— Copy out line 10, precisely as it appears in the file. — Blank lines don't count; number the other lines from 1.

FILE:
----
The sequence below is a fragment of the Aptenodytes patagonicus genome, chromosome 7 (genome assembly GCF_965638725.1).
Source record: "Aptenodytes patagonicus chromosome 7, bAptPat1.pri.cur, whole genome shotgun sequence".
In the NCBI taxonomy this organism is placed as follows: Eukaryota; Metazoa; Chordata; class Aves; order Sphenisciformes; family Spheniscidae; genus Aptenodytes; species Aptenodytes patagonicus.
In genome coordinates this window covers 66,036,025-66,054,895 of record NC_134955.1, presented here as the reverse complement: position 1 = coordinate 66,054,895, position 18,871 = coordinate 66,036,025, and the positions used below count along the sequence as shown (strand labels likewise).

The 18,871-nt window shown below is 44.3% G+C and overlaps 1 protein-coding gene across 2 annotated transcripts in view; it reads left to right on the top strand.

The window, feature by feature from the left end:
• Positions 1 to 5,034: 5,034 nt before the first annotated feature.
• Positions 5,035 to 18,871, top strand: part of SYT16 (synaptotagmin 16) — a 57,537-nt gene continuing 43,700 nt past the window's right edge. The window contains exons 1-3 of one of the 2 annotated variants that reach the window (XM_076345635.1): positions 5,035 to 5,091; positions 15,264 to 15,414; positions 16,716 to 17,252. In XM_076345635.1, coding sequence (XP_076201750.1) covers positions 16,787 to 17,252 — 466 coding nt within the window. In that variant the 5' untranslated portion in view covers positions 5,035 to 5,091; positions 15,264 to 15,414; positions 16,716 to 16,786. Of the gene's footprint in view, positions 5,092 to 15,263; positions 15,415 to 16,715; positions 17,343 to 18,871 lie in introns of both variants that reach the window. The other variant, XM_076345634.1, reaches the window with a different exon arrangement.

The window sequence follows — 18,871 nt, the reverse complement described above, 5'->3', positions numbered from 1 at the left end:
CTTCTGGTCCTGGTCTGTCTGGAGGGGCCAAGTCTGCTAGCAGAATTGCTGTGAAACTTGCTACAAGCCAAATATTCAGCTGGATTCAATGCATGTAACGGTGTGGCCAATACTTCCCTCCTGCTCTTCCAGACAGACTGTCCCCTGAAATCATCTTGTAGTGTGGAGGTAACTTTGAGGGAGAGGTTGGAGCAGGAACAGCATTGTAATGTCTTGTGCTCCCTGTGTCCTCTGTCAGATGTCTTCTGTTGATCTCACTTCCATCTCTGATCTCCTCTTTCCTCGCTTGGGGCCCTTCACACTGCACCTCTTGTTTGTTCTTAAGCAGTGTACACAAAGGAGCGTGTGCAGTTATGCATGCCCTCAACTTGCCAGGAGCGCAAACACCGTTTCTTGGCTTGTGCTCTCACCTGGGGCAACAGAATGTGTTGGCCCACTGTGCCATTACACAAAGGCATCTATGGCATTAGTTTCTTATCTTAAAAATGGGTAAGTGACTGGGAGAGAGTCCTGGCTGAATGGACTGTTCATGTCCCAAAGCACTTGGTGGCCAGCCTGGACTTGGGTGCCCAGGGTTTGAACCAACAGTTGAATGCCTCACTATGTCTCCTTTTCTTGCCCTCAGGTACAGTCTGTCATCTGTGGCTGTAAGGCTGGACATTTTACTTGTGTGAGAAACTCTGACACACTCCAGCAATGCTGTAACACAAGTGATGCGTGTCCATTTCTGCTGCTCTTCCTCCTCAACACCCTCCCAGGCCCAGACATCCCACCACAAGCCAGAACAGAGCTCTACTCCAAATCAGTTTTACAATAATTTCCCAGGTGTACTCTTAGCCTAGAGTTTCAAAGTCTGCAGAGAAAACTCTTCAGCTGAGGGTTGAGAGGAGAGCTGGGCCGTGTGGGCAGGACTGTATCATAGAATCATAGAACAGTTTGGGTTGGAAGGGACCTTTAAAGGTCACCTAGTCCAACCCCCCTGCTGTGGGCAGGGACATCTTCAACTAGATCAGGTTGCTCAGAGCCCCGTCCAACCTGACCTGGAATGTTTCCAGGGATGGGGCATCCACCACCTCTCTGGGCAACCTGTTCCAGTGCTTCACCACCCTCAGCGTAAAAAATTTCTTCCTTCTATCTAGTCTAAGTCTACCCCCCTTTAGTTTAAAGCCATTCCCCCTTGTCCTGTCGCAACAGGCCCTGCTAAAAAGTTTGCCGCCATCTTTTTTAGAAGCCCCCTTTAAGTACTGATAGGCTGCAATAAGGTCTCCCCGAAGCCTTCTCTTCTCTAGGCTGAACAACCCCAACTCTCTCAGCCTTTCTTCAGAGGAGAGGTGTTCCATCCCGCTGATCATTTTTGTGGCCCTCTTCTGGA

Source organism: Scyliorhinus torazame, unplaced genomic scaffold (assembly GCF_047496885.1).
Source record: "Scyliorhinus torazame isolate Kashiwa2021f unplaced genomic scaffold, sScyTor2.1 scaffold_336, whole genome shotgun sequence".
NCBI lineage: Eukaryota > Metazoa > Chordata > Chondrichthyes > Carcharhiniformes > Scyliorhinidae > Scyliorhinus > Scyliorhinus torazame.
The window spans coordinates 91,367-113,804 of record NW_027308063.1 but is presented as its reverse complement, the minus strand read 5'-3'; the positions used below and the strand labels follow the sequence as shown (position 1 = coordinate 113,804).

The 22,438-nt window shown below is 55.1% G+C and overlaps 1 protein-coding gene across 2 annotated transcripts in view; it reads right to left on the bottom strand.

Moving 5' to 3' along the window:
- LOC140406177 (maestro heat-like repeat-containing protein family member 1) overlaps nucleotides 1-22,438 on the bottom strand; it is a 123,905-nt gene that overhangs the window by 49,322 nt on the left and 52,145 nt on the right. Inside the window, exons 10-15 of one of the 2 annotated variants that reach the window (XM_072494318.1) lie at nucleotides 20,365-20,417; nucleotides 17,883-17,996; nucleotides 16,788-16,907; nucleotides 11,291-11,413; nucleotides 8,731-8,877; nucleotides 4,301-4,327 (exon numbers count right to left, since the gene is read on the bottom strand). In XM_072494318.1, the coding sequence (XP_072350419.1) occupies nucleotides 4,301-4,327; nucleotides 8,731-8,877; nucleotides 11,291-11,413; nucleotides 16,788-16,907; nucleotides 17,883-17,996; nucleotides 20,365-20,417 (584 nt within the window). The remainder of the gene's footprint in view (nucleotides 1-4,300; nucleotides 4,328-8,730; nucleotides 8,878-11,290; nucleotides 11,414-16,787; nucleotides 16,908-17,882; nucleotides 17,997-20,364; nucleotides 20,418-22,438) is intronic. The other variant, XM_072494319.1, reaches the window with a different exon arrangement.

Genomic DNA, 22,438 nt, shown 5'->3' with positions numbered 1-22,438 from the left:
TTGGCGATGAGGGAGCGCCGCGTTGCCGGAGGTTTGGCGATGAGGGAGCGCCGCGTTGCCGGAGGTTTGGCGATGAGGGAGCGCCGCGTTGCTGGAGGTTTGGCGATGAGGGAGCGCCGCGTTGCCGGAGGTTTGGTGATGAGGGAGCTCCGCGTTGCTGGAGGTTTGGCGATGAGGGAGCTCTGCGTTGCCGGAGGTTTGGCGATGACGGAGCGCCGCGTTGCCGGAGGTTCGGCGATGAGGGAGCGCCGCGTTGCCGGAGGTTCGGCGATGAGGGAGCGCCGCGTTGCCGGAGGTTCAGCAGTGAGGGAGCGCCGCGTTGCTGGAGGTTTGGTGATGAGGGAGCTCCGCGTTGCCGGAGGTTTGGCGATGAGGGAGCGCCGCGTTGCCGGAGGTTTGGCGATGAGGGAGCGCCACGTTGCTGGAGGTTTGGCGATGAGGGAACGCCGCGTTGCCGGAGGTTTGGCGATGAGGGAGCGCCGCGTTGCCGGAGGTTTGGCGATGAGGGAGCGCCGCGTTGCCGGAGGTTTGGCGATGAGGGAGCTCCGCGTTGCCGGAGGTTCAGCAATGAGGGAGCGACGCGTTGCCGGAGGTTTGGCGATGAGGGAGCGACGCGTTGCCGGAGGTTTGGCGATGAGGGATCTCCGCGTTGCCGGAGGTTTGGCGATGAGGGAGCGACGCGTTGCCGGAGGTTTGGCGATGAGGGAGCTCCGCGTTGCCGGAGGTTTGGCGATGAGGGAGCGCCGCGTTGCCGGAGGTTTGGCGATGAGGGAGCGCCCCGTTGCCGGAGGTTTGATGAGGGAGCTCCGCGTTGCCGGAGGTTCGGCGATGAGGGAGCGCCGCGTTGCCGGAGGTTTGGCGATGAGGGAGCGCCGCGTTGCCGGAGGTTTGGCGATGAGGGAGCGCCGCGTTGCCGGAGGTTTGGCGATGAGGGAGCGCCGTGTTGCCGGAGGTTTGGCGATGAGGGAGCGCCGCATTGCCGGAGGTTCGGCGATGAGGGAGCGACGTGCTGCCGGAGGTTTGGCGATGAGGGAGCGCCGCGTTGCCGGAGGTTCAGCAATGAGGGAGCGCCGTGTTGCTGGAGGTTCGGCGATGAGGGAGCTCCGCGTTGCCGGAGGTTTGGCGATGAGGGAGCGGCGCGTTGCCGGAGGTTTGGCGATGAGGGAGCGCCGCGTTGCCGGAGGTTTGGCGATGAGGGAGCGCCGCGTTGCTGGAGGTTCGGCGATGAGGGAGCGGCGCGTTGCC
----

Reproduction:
CTTCTGGTCCTGGTCTGTCTGGAGGGGCCAAGTCTGCTAGCAGAATTGCTGTGAAACTTGCTACAAGCCAAATATTCAGCTGGATTCAATGCATGTAACGGTGTGGCCAATACTTCCCTCCTGCTCTTCCAGACAGACTGTCCCCTGAAATCATCTTGTAGTGTGGAGGTAACTTTGAGGGAGAGGTTGGAGCAGGAACAGCATTGTAATGTCTTGTGCTCCCTGTGTCCTCTGTCAGATGTCTTCTGTTGATCTCACTTCCATCTCTGATCTCCTCTTTCCTCGCTTGGGGCCCTTCACACTGCACCTCTTGTTTGTTCTTAAGCAGTGTACACAAAGGAGCGTGTGCAGTTATGCATGCCCTCAACTTGCCAGGAGCGCAAACACCGTTTCTTGGCTTGTGCTCTCACCTGGGGCAACAGAATGTGTTGGCCCACTGTGCCATTACACAAAGGCATCTATGGCATTAGTTTCTTATCTTAAAAATGGGTAAGTGACTGGGAGAGAGTCCTGGCTGAATGGACTGTTCATGTCCCAAAGCACTTGGTGGCCAGCCTGGACTTGGGTGCCCAGGGTTTGAACCAACAGTTGAATGCCTCACTATGTCTCCTTTTCTTGCCCTCAGGTACAGTCTGTCATCTGTGGCTGTAAGGCTGGACATTTTACTTGTGTGAGAAACTCTGACACACTCCAGCAATGCTGTAACACAAGTGATGCGTGTCCATTTCTGCTGCTCTTCCTCCTCAACACCCTCCCAGGCCCAGACATCCCACCACAAGCCAGAACAGAGCTCTACTCCAAATCAGTTTTACAATAATTTCCCAGGTGTACTCTTAGCCTAGAGTTTCAAAGTCTGCAGAGAAAACTCTTCAGCTGAGGGTTGAGAGGAGAGCTGGGCCGTGTGGGCAGGACTGTATCATAGAATCATAGAACAGTTTGGGTTGGAAGGGACCTTTAAAGGTCACCTAGTCCAACCCCCCTGCTGTGGGCAGGGACATCTTCAACTAGATCAGGTTGCTCAGAGCCCCGTCCAACCTGACCTGGAATGTTTCCAGGGATGGGGCATCCACCACCTCTCTGGGCAACCTGTTCCAGTGCTTCACCACCCTCAGCGTAAAAAATTTCTTCCTTCTATCTAGTCTAAGTCTACCCCCCTTTAGTTTAAAGCCATTCCCCCTTGTCCTGTCGCAACAGGCCCTGCTAAAAAGTTTGCCGCCATCTTTTTTAGAAGCCCCCTTTAAGTACTGATAGGCTGCAATAAGGTCTCCCCGAAGCCTTCTCTTCTCTAGGCTGAACAACCCCAACTCTCTCAGCCTTTCTTCAGAGGAGAGGTGTTCCATCCCGCTGATCATTTTTGTGGCCCTCTTCTGGA